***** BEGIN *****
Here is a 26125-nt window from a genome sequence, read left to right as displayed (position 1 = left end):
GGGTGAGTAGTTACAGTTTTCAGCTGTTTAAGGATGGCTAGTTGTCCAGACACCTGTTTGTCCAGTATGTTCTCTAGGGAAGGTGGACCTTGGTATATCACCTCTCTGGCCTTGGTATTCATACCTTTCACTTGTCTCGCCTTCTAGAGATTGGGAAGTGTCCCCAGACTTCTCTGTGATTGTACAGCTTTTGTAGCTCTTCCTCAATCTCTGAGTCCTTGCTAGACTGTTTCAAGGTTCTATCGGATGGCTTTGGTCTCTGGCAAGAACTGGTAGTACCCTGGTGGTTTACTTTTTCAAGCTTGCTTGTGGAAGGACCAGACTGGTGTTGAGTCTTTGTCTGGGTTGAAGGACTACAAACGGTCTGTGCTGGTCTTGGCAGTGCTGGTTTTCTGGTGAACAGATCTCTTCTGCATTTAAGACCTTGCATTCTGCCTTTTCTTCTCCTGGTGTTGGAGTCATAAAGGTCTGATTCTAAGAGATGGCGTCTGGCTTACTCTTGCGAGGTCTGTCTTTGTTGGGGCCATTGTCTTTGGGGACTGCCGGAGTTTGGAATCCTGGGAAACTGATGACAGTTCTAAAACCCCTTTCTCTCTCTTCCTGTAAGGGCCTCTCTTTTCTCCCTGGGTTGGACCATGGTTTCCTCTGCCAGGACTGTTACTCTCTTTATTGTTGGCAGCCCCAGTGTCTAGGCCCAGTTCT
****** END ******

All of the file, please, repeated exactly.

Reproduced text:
Here is a 26125-nt window from a genome sequence, read left to right as displayed (position 1 = left end):
GGGTGAGTAGTTACAGTTTTCAGCTGTTTAAGGATGGCTAGTTGTCCAGACACCTGTTTGTCCAGTATGTTCTCTAGGGAAGGTGGACCTTGGTATATCACCTCTCTGGCCTTGGTATTCATACCTTTCACTTGTCTCGCCTTCTAGAGATTGGGAAGTGTCCCCAGACTTCTCTGTGATTGTACAGCTTTTGTAGCTCTTCCTCAATCTCTGAGTCCTTGCTAGACTGTTTCAAGGTTCTATCGGATGGCTTTGGTCTCTGGCAAGAACTGGTAGTACCCTGGTGGTTTACTTTTTCAAGCTTGCTTGTGGAAGGACCAGACTGGTGTTGAGTCTTTGTCTGGGTTGAAGGACTACAAACGGTCTGTGCTGGTCTTGGCAGTGCTGGTTTTCTGGTGAACAGATCTCTTCTGCATTTAAGACCTTGCATTCTGCCTTTTCTTCTCCTGGTGTTGGAGTCATAAAGGTCTGATTCTAAGAGATGGCGTCTGGCTTACTCTTGCGAGGTCTGTCTTTGTTGGGGCCATTGTCTTTGGGGACTGCCGGAGTTTGGAATCCTGGGAAACTGATGACAGTTCTAAAACCCCTTTCTCTCTCTTCCTGTAAGGGCCTCTCTTTTCTCCCTGGGTTGGACCATGGTTTCCTCTGCCAGGACTGTTACTCTCTTTATTGTTGGCAGCCCCAGTGTCTAGGCCCAGTTCT